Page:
Venue and participation
The meeting was held at OECD Headquarters on 23 September, 2002. It brought together more than sixty representatives from major public and private space actors as well as other space experts in the OECD area. The group was welcomed by Mr. Don Johnston, Secretary General of the OECD, and the meeting was chaired by Mr. Michael Oborne, Director of the Advisory Unit to the Secretary General (the Advisory Unit).
Main items on the agenda
Two main items were on the agenda:
(a) a round table discussion on the future prospects of the space sector;
(b) a discussion of the main orientation to be given to the proposed Project, in light of the issues discussed in the round table discussion.
Welcome by the Secretary General
In his welcoming remarks, Mr. Johnston stressed, first of all, the growing importance of the space sector for OECD countries and the need to ensure that "mainstream" policy makers be fully aware of the challenges and opportunities that may result from the future development of space applications, notably commercial applications. He further argued that the OECD was well placed to conduct a policy-oriented Project on the sector as most of the key players in the sector were in the OECD area, and since space applications extend to an increasingly broad range of activities where OECD Governments have a major responsibility. He also noted that many of the issues raised by the future development of the space sector (e.g. competition, science policy, public/private interface, trade) clearly fall within the field of competence of the Organisation. Mr. Johnston concluded his remarks by pointing out that, within the OECD, the Advisory Unit headed by Michael Oborne who reports directly to the office of the Secretary General, is well equipped to carry out this Project because of its expertise in conducting long-term policy analysis on complex emerging issues and also because of its demonstrated ability to establish a fruitful dialogue between public and private actors.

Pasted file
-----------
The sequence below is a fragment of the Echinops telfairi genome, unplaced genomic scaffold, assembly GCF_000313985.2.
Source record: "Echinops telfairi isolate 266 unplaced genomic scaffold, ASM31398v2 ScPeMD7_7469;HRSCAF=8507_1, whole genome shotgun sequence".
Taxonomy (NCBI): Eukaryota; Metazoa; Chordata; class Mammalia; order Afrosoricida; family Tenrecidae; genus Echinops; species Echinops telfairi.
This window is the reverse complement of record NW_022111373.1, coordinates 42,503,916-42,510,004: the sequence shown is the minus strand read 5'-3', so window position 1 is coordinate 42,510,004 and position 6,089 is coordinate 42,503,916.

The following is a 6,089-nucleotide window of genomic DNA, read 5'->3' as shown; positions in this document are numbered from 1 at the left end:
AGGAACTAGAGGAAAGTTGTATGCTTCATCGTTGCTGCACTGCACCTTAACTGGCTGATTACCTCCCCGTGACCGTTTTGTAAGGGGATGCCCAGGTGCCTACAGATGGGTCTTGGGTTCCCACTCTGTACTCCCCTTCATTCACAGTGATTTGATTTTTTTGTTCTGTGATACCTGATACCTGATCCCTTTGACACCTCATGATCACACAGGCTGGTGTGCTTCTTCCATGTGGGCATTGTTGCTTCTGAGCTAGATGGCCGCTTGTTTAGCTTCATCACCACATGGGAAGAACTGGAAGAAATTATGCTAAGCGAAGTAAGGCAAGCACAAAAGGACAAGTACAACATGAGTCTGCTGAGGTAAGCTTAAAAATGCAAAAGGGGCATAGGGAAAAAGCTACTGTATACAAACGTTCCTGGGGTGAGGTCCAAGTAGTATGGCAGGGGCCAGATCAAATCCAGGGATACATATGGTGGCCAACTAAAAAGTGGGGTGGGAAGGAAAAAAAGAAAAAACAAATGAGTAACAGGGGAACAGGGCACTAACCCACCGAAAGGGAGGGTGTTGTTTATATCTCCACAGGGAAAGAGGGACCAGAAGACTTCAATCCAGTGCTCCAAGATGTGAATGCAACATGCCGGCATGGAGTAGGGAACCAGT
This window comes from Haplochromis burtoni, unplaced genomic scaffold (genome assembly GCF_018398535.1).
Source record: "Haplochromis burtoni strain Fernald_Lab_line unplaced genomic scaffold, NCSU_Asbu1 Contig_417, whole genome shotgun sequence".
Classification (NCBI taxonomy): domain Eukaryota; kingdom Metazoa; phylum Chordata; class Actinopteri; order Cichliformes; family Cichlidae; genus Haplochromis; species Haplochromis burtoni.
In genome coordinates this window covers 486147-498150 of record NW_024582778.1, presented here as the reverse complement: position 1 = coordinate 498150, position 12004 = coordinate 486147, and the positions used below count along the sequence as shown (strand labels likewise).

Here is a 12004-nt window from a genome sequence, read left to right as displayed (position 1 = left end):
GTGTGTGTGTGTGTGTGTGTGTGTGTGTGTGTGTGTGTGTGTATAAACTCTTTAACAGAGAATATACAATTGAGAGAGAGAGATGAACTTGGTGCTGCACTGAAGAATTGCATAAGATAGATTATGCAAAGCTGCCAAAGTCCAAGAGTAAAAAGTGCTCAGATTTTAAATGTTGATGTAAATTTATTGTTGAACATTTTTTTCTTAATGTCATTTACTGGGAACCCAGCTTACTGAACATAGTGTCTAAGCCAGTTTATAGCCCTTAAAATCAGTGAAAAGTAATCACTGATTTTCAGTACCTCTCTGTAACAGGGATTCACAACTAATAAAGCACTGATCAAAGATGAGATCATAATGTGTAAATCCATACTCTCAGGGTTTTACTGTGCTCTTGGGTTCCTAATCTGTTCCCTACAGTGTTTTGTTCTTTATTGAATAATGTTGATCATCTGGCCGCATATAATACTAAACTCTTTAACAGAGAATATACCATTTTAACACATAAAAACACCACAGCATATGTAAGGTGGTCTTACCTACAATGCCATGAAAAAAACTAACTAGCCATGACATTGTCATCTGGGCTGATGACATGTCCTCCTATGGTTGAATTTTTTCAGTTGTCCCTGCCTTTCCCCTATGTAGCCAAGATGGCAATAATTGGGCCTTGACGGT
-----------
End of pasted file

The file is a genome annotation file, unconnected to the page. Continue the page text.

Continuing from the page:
Round Table Discussion
After a short introduction by Mr. Oborne, the discussion focused on some of the main issues facing the space sector. Notably, particular attention was given to (a) the need to get a better fix on the sector's long term prospects; (b) the challenges of identifying promising applications; (c) the need to look at space applications as an integral part of an overall service delivery system; (d) the need to review the evolving role of public and private actors in space; (e) the need to involve the whole "value chain"; (f) the need to promote both competition and co-operation in the development of space applications; (g) mounting tension between economic and strategic considerations.
Main orientation of the Project
Scope: It was agreed that the Project should not be limited to commercial applications but should also take into consideration civilian applications of a public nature. There was also general agreement that both the upstream and downstream segments of the value chain should be considered..